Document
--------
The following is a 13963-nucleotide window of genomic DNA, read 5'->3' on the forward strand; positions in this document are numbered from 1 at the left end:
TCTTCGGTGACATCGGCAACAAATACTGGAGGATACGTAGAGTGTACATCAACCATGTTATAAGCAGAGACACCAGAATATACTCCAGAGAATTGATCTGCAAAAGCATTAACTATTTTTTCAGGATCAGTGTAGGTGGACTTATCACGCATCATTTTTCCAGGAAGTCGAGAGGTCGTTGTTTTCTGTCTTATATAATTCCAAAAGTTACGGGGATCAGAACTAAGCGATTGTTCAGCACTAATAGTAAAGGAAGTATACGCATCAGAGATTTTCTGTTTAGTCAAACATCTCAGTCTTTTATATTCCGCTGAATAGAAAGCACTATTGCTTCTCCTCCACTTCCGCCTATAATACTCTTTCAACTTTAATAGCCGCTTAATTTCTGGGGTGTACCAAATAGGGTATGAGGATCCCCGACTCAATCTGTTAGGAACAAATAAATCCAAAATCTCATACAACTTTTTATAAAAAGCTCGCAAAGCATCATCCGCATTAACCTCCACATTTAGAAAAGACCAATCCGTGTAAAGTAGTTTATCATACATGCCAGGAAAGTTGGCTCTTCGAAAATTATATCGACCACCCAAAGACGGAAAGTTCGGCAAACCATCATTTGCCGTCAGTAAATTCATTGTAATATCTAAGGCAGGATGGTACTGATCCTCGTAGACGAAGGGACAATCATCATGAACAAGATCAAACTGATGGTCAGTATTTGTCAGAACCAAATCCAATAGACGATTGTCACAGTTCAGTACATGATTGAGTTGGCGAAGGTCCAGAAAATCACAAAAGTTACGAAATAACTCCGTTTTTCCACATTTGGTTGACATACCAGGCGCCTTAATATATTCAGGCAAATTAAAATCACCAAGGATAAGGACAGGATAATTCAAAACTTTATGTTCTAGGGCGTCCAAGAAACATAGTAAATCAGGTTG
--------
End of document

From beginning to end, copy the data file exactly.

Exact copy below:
The following is a 13963-nucleotide window of genomic DNA, read 5'->3' on the forward strand; positions in this document are numbered from 1 at the left end:
TCTTCGGTGACATCGGCAACAAATACTGGAGGATACGTAGAGTGTACATCAACCATGTTATAAGCAGAGACACCAGAATATACTCCAGAGAATTGATCTGCAAAAGCATTAACTATTTTTTCAGGATCAGTGTAGGTGGACTTATCACGCATCATTTTTCCAGGAAGTCGAGAGGTCGTTGTTTTCTGTCTTATATAATTCCAAAAGTTACGGGGATCAGAACTAAGCGATTGTTCAGCACTAATAGTAAAGGAAGTATACGCATCAGAGATTTTCTGTTTAGTCAAACATCTCAGTCTTTTATATTCCGCTGAATAGAAAGCACTATTGCTTCTCCTCCACTTCCGCCTATAATACTCTTTCAACTTTAATAGCCGCTTAATTTCTGGGGTGTACCAAATAGGGTATGAGGATCCCCGACTCAATCTGTTAGGAACAAATAAATCCAAAATCTCATACAACTTTTTATAAAAAGCTCGCAAAGCATCATCCGCATTAACCTCCACATTTAGAAAAGACCAATCCGTGTAAAGTAGTTTATCATACATGCCAGGAAAGTTGGCTCTTCGAAAATTATATCGACCACCCAAAGACGGAAAGTTCGGCAAACCATCATTTGCCGTCAGTAAATTCATTGTAATATCTAAGGCAGGATGGTACTGATCCTCGTAGACGAAGGGACAATCATCATGAACAAGATCAAACTGATGGTCAGTATTTGTCAGAACCAAATCCAATAGACGATTGTCACAGTTCAGTACATGATTGAGTTGGCGAAGGTCCAGAAAATCACAAAAGTTACGAAATAACTCCGTTTTTCCACATTTGGTTGACATACCAGGCGCCTTAATATATTCAGGCAAATTAAAATCACCAAGGATAAGGACAGGATAATTCAAAACTTTATGTTCTAGGGCGTCCAAGAAACATAGTAAATCAGGTTG